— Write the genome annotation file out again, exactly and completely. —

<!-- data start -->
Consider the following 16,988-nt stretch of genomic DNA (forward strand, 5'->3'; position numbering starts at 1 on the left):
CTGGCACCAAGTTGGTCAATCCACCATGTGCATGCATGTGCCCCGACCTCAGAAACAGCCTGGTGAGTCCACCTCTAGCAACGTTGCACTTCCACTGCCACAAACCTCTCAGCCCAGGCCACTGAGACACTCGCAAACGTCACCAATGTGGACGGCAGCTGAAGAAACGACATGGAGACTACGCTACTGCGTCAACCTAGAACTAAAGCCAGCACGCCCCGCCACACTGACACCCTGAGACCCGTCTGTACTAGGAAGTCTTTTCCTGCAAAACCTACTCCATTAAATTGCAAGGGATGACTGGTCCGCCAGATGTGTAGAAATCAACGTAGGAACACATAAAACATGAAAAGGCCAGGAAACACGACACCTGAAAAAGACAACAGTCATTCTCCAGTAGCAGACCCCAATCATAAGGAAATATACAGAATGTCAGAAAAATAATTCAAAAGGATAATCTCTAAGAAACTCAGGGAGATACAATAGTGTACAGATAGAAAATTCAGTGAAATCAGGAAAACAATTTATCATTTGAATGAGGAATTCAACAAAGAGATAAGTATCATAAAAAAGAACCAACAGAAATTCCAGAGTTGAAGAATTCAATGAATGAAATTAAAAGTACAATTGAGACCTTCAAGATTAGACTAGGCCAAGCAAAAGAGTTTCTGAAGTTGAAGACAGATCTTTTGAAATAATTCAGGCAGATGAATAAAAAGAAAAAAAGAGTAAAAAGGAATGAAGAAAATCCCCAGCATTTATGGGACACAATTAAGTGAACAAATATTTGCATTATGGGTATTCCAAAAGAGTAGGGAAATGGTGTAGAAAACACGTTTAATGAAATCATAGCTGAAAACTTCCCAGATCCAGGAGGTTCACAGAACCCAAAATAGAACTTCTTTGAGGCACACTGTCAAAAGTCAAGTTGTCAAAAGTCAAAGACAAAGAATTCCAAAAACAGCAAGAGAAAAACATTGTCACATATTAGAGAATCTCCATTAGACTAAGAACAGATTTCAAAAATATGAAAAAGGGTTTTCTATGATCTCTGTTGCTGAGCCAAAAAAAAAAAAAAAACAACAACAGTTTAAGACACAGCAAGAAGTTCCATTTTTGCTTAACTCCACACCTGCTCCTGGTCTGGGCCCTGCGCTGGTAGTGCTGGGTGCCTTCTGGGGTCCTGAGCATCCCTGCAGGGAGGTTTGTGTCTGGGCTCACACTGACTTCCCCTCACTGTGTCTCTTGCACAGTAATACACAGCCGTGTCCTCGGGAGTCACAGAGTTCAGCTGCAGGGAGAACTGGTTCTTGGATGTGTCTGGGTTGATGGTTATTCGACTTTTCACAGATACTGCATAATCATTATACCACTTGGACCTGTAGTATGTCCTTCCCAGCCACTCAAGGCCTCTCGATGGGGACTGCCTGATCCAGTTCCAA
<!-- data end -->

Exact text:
Consider the following 16,988-nt stretch of genomic DNA (forward strand, 5'->3'; position numbering starts at 1 on the left):
CTGGCACCAAGTTGGTCAATCCACCATGTGCATGCATGTGCCCCGACCTCAGAAACAGCCTGGTGAGTCCACCTCTAGCAACGTTGCACTTCCACTGCCACAAACCTCTCAGCCCAGGCCACTGAGACACTCGCAAACGTCACCAATGTGGACGGCAGCTGAAGAAACGACATGGAGACTACGCTACTGCGTCAACCTAGAACTAAAGCCAGCACGCCCCGCCACACTGACACCCTGAGACCCGTCTGTACTAGGAAGTCTTTTCCTGCAAAACCTACTCCATTAAATTGCAAGGGATGACTGGTCCGCCAGATGTGTAGAAATCAACGTAGGAACACATAAAACATGAAAAGGCCAGGAAACACGACACCTGAAAAAGACAACAGTCATTCTCCAGTAGCAGACCCCAATCATAAGGAAATATACAGAATGTCAGAAAAATAATTCAAAAGGATAATCTCTAAGAAACTCAGGGAGATACAATAGTGTACAGATAGAAAATTCAGTGAAATCAGGAAAACAATTTATCATTTGAATGAGGAATTCAACAAAGAGATAAGTATCATAAAAAAGAACCAACAGAAATTCCAGAGTTGAAGAATTCAATGAATGAAATTAAAAGTACAATTGAGACCTTCAAGATTAGACTAGGCCAAGCAAAAGAGTTTCTGAAGTTGAAGACAGATCTTTTGAAATAATTCAGGCAGATGAATAAAAAGAAAAAAAGAGTAAAAAGGAATGAAGAAAATCCCCAGCATTTATGGGACACAATTAAGTGAACAAATATTTGCATTATGGGTATTCCAAAAGAGTAGGGAAATGGTGTAGAAAACACGTTTAATGAAATCATAGCTGAAAACTTCCCAGATCCAGGAGGTTCACAGAACCCAAAATAGAACTTCTTTGAGGCACACTGTCAAAAGTCAAGTTGTCAAAAGTCAAAGACAAAGAATTCCAAAAACAGCAAGAGAAAAACATTGTCACATATTAGAGAATCTCCATTAGACTAAGAACAGATTTCAAAAATATGAAAAAGGGTTTTCTATGATCTCTGTTGCTGAGCCAAAAAAAAAAAAAAAACAACAACAGTTTAAGACACAGCAAGAAGTTCCATTTTTGCTTAACTCCACACCTGCTCCTGGTCTGGGCCCTGCGCTGGTAGTGCTGGGTGCCTTCTGGGGTCCTGAGCATCCCTGCAGGGAGGTTTGTGTCTGGGCTCACACTGACTTCCCCTCACTGTGTCTCTTGCACAGTAATACACAGCCGTGTCCTCGGGAGTCACAGAGTTCAGCTGCAGGGAGAACTGGTTCTTGGATGTGTCTGGGTTGATGGTTATTCGACTTTTCACAGATACTGCATAATCATTATACCACTTGGACCTGTAGTATGTCCTTCCCAGCCACTCAAGGCCTCTCGATGGGGACTGCCTGATCCAGTTCCAA